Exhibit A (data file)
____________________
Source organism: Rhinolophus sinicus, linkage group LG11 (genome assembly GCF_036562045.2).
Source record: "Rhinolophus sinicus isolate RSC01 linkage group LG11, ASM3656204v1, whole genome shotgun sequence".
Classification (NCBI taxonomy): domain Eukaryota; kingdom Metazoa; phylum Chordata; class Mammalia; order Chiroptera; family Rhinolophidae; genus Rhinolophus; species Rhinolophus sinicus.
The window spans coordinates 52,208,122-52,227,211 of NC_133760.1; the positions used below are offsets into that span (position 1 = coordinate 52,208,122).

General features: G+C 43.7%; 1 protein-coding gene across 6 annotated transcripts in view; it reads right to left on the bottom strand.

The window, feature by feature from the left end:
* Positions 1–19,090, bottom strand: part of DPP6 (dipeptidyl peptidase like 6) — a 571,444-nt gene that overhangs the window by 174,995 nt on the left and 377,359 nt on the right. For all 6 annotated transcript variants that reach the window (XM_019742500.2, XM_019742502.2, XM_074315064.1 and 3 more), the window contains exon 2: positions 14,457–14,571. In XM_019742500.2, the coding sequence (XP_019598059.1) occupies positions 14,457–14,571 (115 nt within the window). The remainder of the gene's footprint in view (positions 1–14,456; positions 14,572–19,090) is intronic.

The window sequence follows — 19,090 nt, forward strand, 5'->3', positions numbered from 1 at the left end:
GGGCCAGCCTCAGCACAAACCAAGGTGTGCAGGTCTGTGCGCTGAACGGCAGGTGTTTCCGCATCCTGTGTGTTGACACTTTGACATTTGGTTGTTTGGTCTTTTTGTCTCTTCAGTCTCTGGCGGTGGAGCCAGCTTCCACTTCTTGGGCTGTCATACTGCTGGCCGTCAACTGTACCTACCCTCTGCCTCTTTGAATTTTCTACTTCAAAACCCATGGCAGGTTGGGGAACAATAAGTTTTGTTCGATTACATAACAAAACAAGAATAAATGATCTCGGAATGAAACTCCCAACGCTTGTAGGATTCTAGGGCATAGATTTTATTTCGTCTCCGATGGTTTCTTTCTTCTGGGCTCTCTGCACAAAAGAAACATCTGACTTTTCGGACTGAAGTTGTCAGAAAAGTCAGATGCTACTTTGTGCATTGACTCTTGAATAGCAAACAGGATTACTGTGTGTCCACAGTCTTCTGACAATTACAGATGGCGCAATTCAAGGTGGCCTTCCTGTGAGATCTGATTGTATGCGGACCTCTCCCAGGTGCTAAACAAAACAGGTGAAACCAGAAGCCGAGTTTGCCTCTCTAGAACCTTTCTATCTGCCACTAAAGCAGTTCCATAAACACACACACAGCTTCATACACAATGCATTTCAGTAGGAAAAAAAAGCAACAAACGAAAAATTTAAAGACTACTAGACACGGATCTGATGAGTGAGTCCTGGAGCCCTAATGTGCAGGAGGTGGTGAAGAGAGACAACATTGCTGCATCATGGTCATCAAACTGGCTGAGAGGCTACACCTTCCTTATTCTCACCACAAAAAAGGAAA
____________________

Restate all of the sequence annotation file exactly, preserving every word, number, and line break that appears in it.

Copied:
Source organism: Rhinolophus sinicus, linkage group LG11 (genome assembly GCF_036562045.2).
Source record: "Rhinolophus sinicus isolate RSC01 linkage group LG11, ASM3656204v1, whole genome shotgun sequence".
Classification (NCBI taxonomy): domain Eukaryota; kingdom Metazoa; phylum Chordata; class Mammalia; order Chiroptera; family Rhinolophidae; genus Rhinolophus; species Rhinolophus sinicus.
The window spans coordinates 52,208,122-52,227,211 of NC_133760.1; the positions used below are offsets into that span (position 1 = coordinate 52,208,122).

General features: G+C 43.7%; 1 protein-coding gene across 6 annotated transcripts in view; it reads right to left on the bottom strand.

The window, feature by feature from the left end:
* Positions 1–19,090, bottom strand: part of DPP6 (dipeptidyl peptidase like 6) — a 571,444-nt gene that overhangs the window by 174,995 nt on the left and 377,359 nt on the right. For all 6 annotated transcript variants that reach the window (XM_019742500.2, XM_019742502.2, XM_074315064.1 and 3 more), the window contains exon 2: positions 14,457–14,571. In XM_019742500.2, the coding sequence (XP_019598059.1) occupies positions 14,457–14,571 (115 nt within the window). The remainder of the gene's footprint in view (positions 1–14,456; positions 14,572–19,090) is intronic.

The window sequence follows — 19,090 nt, forward strand, 5'->3', positions numbered from 1 at the left end:
GGGCCAGCCTCAGCACAAACCAAGGTGTGCAGGTCTGTGCGCTGAACGGCAGGTGTTTCCGCATCCTGTGTGTTGACACTTTGACATTTGGTTGTTTGGTCTTTTTGTCTCTTCAGTCTCTGGCGGTGGAGCCAGCTTCCACTTCTTGGGCTGTCATACTGCTGGCCGTCAACTGTACCTACCCTCTGCCTCTTTGAATTTTCTACTTCAAAACCCATGGCAGGTTGGGGAACAATAAGTTTTGTTCGATTACATAACAAAACAAGAATAAATGATCTCGGAATGAAACTCCCAACGCTTGTAGGATTCTAGGGCATAGATTTTATTTCGTCTCCGATGGTTTCTTTCTTCTGGGCTCTCTGCACAAAAGAAACATCTGACTTTTCGGACTGAAGTTGTCAGAAAAGTCAGATGCTACTTTGTGCATTGACTCTTGAATAGCAAACAGGATTACTGTGTGTCCACAGTCTTCTGACAATTACAGATGGCGCAATTCAAGGTGGCCTTCCTGTGAGATCTGATTGTATGCGGACCTCTCCCAGGTGCTAAACAAAACAGGTGAAACCAGAAGCCGAGTTTGCCTCTCTAGAACCTTTCTATCTGCCACTAAAGCAGTTCCATAAACACACACACAGCTTCATACACAATGCATTTCAGTAGGAAAAAAAAGCAACAAACGAAAAATTTAAAGACTACTAGACACGGATCTGATGAGTGAGTCCTGGAGCCCTAATGTGCAGGAGGTGGTGAAGAGAGACAACATTGCTGCATCATGGTCATCAAACTGGCTGAGAGGCTACACCTTCCTTATTCTCACCACAAAAAAGGAAA